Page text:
by Steven Ertelt
July 25, 2005
Washington, DC (LifeNews.com) — The White House will not likely release memos leading Senate Democrats are requesting that could shed light on Supreme Court nominee John Roberts’ views on abortion and other political issues.
Democrats want memos about Roberts’ involvement in the Reagan and first Bush administrations to determine his stances on controversial issues like abortion.
Fred Thompson, the former Tennessee senator President Bush selected to help shepherd Roberts’ nomination through the Senate, said the president and top aides believe that not releasing the memos is important to maintain the high level of security needed for internal deliberations on current issues.
”The administration has been pretty consistent on that — in fact, I think very consistent — in that those things will not be forthcoming," Thompson told the Boston Globe. ”We hope we don’t get into a situation where documents are asked for that folks know won’t be forthcoming."
Attorney General Alberto Gonzales, speaking on "Fox News Sunday," added that releasing internal documents regarding a nominee is "not something that the administration or any White House would be inclined to share, because it is so sensitive."
Gonzales said it would "chill communications between line attorneys and their superiors within the Department of Justice."
Democrats have not yet made formal requests for the documents, but former presidential candidate John Kerry, on Friday, said he wants to see them.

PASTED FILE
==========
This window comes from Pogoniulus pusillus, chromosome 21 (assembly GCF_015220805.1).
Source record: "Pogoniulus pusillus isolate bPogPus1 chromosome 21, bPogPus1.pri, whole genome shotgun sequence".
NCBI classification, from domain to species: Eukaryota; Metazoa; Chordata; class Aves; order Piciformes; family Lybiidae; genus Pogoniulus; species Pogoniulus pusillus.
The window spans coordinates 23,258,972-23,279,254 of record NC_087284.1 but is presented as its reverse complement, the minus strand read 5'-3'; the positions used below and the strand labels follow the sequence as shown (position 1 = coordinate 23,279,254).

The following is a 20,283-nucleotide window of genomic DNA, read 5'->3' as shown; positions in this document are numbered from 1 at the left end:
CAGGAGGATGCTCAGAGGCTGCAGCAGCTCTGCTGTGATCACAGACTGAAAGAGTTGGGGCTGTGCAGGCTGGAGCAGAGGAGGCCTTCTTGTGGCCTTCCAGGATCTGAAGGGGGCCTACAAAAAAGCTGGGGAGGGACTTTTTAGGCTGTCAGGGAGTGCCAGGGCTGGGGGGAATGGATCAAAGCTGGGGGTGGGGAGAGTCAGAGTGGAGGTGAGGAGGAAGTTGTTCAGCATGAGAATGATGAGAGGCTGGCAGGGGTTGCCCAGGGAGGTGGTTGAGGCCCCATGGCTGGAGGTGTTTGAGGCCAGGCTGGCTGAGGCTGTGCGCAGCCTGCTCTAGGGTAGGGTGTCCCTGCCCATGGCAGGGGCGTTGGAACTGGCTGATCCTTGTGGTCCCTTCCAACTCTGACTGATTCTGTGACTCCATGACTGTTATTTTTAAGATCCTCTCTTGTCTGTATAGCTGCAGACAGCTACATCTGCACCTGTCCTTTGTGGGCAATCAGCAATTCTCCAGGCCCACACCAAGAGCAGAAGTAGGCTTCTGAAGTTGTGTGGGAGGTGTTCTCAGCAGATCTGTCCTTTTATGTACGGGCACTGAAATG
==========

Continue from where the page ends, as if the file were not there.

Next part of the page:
Senator Patrick Leahy of Vermont, the top Democrat on the Senate Judiciary Committee, told ABC’s ”This Week" on Sunday that there is significant precedent for turning over such documents.
”It’s a total red herring to say, ‘Oh, we can’t show this.’ And of course there is no lawyer-client privilege," he said.
If the White House doesn’t hand over the documents, it could emerge as the biggest obstacle for Roberts’ confirmation. He currently appears to be headed for an easier approval than most observers previously thought and has strong backing thus far from the public.
Yet, the Bush administrations decision to not release internal documents related to appeals court nominee Miguel Estrada caused Senate Democrats to filibuster his nomination and he ultimately withdrew from the confirmation process.
Under President Reagan, Roberts served as an aide to Attorney General William French Smith from 1981 to 1982 and to White House counsel Fred Fielding from 1982 to 1986.
Between 1989 and 1993, he was the principal deputy solicitor general for the first President Bush. It was then that he participated in a Supreme Court brief where he argued that the Roe v. Wade decision that legalized unlimited abortion was bad law and should be overturned.
Democrats want to know if those views were Roberts’ or whether they represented one of the other attorneys who worked on the brief or just Bush’s.
”It’s a question about the values and principles that guided Roe v. Wade," Illinois Sen. Dick Durbin, the number two Democrat, told the Globe newspaper. ”In this situation, I think we have a right to know where John Roberts stands."
Durbin, who was one of only three Democrats on the judicial panel to vote against Roberts’ confirmation to the D.C. Circuit Appeals Court, said he would oppose Roberts again if he indicates he is opposed to Roe.